That very quote was used in the Senate by Majority Leader Mark Norris when the measure passed this year and went to the governor. It passed the House last year but would not meet the same fate again.

“I contend we do not have the authority to vote for this bill,” said Republican Rep. Steve McManus of Memphis, who pointed out the Constitution says no preference shall ever be given by law to any religious establishment.

Democratic Rep. Antonio Parkinson of Memphis reminded the body of a passage from the Book of Matthew in which Jesus exhorts people “not to be like the hypocrites, for they love to stand and pray in the synagogues and on the street corners so that they may be seen by men. Truly I say to you, they have their reward in full.” Instead, he urges them to go into their “inner room, close the door” and pray in secret.

“God doesn’t need us up here to be seen making the Bible the book of Tennessee. He needs us to live by the principles of the Bible,” Parkinson said. “This is pure hypocrisy.”

One of those who might have made more of a difference than anyone in the debate was Rep. Johnny Shaw, a Bolivar Democrat who voted for the bill in 2015 and shifted this year.

“I can tell you what changed my mind, the book itself, not any individual, the book itself. Be not deceived for God is not mocked. Whatsoever man soweth that he will reap,” Shaw said.

“And to interpret that simply means that God puts different burdens on different people. And all of us don’t necessarily act accordingly the same way.”

He pointed out for people who want to know how to make the Bible their book, Psalms 119 gives instructions: “For thy word have I hid in mine heart that I might not sin against thee.”

The Legislature could put the Bible in the Blue Book and post it on billboards across the state, but he warned lawmakers, if the word is not in their hearts, all they’re doing is “mocking God.”

Shaw and others contend the Legislature had not exactly taken care of the poor and weak by failing to pass Insure Tennessee, the governor’s plan to help some 280,000 people in a coverage gap.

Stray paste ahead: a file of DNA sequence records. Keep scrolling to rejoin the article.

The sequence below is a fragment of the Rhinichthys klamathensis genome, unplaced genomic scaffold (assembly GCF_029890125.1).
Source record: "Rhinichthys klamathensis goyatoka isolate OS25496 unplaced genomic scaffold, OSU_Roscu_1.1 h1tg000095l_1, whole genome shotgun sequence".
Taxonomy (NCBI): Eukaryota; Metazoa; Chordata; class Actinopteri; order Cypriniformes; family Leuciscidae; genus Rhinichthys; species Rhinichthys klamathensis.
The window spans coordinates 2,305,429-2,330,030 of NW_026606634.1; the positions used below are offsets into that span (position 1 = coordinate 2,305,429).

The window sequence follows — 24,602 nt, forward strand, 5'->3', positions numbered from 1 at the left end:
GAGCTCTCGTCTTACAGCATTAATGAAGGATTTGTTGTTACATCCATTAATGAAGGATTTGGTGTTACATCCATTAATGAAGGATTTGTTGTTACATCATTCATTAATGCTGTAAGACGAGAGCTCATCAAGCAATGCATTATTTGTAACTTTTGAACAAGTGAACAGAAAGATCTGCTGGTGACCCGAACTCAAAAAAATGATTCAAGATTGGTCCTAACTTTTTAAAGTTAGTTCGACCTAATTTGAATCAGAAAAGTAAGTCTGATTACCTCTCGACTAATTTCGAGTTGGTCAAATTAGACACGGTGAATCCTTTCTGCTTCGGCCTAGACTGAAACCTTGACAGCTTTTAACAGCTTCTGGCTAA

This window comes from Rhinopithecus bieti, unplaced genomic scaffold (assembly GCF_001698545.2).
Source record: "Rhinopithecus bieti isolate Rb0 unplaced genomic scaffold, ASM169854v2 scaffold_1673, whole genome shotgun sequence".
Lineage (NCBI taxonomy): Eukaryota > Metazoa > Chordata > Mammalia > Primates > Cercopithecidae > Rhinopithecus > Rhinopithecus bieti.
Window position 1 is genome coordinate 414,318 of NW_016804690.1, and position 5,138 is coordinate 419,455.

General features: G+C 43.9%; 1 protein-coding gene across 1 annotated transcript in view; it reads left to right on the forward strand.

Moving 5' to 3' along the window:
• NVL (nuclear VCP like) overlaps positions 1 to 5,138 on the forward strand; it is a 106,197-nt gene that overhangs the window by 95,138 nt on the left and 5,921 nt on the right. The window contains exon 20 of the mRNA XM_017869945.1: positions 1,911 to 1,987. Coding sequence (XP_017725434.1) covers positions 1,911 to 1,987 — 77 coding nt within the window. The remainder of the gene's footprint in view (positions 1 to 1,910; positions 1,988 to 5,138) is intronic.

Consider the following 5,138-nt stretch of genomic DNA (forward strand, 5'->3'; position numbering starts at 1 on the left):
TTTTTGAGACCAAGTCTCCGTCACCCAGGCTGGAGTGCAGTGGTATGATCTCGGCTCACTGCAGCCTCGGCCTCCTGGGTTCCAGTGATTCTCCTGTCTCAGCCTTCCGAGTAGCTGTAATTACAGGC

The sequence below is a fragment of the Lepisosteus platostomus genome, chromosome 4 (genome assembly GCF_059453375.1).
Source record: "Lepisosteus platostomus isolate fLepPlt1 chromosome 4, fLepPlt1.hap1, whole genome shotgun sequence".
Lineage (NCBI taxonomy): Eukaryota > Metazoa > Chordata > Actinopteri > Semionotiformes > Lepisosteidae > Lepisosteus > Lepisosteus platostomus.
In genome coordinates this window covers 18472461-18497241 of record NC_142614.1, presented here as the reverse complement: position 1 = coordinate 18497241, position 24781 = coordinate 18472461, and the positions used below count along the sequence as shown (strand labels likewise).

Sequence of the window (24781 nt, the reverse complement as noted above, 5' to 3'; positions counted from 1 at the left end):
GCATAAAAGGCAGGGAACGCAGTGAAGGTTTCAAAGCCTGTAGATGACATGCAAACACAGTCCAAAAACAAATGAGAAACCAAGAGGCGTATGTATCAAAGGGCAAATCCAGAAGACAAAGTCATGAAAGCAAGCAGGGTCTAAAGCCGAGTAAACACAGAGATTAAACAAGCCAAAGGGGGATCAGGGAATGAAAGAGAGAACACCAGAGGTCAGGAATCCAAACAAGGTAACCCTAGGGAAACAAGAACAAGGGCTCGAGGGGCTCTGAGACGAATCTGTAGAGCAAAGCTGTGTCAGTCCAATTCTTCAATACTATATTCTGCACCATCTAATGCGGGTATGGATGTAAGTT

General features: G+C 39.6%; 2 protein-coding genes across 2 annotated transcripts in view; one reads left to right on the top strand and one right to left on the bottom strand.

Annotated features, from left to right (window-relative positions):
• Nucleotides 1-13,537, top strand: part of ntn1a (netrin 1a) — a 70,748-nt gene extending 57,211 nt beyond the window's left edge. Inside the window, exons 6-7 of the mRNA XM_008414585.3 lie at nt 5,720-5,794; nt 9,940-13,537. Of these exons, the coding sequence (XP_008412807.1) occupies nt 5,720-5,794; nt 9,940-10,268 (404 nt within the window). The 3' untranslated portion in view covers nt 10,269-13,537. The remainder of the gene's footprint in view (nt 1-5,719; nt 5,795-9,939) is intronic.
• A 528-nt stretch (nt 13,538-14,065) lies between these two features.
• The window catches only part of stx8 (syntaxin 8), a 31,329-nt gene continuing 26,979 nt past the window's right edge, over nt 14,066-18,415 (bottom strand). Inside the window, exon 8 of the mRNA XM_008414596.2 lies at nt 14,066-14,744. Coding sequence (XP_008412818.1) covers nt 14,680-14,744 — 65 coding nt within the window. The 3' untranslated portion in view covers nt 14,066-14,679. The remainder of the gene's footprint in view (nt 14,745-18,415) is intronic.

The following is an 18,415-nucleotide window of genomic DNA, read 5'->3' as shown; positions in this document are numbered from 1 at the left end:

Rep. Joe Towns, a Memphis Democrat, said he wouldn’t lose his soul for anybody and pointed out what sends people to hell is their treatment of other human beings.

“Faith, without works, is nothing,” he said.

Finally, Shaw noted, “I’m glad that God, the Father, Son and Holy Spirit is not a Democrat and not a Republican.”

And after Sexton promised he would not “judge” any member based on their vote, the House voted 43-50 not to override the governor.

The vote reversed a 55-38 decision last year to make the Bible the state book, a difference of 12.


Rep. Glen Casada, who chairs the House Republican Caucus, voted yes both times but says he believes House members listened to constituents.

“I think they heard from people back home, and they just felt like it wasn’t good public policy for the state of Tennessee,” he says.

Minority Leader Craig Fitzhugh, a Democratic from Ripley who blue-lighted the bill – present not voting but ultimately counts against – says he believes the governor’s veto “put a laser point” on the issue and made people reconsider.

“The two reasons he gave in his letter and the possibility of us doing something that’s against the Constitution and the possibility of us doing something that trivializes a very special part of most everyone’s heritage just got to be that enough of my colleagues rethought the issue,” Fitzhugh says.

“I think it was the veto that made everyone concentrate on it a little more than they did before. Frankly, I thought some of the arguments on the House floor were pretty telling that morning.”


Haslam vetoes are rare, and for one of the few times in his two terms he showed strength in the governor’s office. After all, it’s not easy to oppose a bill characterized as taking a stand for or against the Bible.

The House floor debate was opaque, with most proponents putting everyone to a religious test in a house where no religious test is to be allowed.

But here’s a major sticking point in this discussion: The Bible contains a whole lot of passages, and people tend to make of them whatever they want. Even Satan is a Bible expert.

And even as it is called the word of God, it has been misconstrued more than any book in the history of mankind. More wars have been fought and people maimed, massacred and killed with the Bible’s than for any other book in world history.

So regardless of where you stand on making the Bible the official book of Tennessee, make sure you find the right verse, as Rep. Shaw said, the one you can hide in your heart.

Sam Stockard can be reached at sstockard44@gmail.com.